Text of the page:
Unity of understanding: Statement seeks harmony between community, law enforcement
In the wake of the George Floyd killing, communities throughout Minnesota started looking inward toward their own as the following protests swept violently through Minneapolis.
Protests fanned out from Minneapolis, sometimes peaceful and sometimes violent, but in Austin there was a proactive approach that sought to put the community ahead: A statement that struck a balance between all facets of the community that sought understanding.
The Austin Community Understanding, endorsed by both the Austin City Council and Mower County Board of Commissioners, is the center of that understanding, introducing five principles that act almost as a guide.
• Support for the right of peaceful assembly and protest within the community;
• Support for the protection of community members, businesses, buildings and institutions from violence, rioting or looting;
•The expectation that interactions between community members and law enforcement be mutually respectful and free from bias;
• The expectation that only trained, licensed local law enforcement agents should be actively engaged in maintaining public safety and protecting property in public spaces; and
• The expectation that local government and law enforcement will actively support and engage in the protection and enforcement of the above.
“(We wanted to) get ahead of these challenges that occurred in Minneapolis,” said Hormel Foundation Executive Director Jeff Ettinger. “If we have a chance to think through these issues ahead of time and get broad community representation, we’ll be better off.”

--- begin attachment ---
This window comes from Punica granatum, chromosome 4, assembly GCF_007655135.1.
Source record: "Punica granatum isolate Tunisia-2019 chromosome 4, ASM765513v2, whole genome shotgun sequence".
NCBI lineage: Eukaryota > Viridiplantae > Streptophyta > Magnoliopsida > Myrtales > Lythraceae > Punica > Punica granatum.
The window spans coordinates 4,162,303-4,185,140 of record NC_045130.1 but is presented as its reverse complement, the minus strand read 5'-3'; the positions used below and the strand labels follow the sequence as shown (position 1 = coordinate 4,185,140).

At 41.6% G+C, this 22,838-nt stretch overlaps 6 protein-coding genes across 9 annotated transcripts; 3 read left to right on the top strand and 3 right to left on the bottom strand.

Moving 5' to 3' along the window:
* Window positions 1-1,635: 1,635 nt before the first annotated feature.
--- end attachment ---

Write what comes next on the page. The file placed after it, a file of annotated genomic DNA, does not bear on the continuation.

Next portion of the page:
The root of the statements starts with The Hormel Foundation, which hosted a listening session of about 30 people.
The session asked two questions: “What has been your experience with law enforcement and are there any improvements we can make?” and “Do you feel Austin is a welcoming community and what can we do to be more accommodating?”
“The community participants covered a lot of ideas in the community, some that are being followed up on,” Ettinger said.
A partner in the effort and a natural fit was the Welcome Center. Established in 2000, the purpose of the Welcome Center was to help those coming to the community from other nations.
Executive Director Herve Idjidina saw the listening session and the ensuing Community Statement as a chance to bring two worlds together.
“First of all, it was an opportunity both for community members and The Hormel Foundation to hear what was going on, the challenges that people are facing, and it was a great opportunity for the community members to express themselves about what is going on and what are the expectations,” Idjidina said.
It’s a further sign of how ready and able the community of Austin is in accepting those of diverse backgrounds.
Karem Salas Ramirez, community impact coordinator for the United Way of Mower County, was one of those that took part in the initial listening session. She came away feeling hopeful about the future of Austin.
“I’m so grateful that our community comes together to talk about this,” Ramirez said. “We live in a progressive town. Our community is in a place that can come together and discuss how it is your feeling and how we can improve.”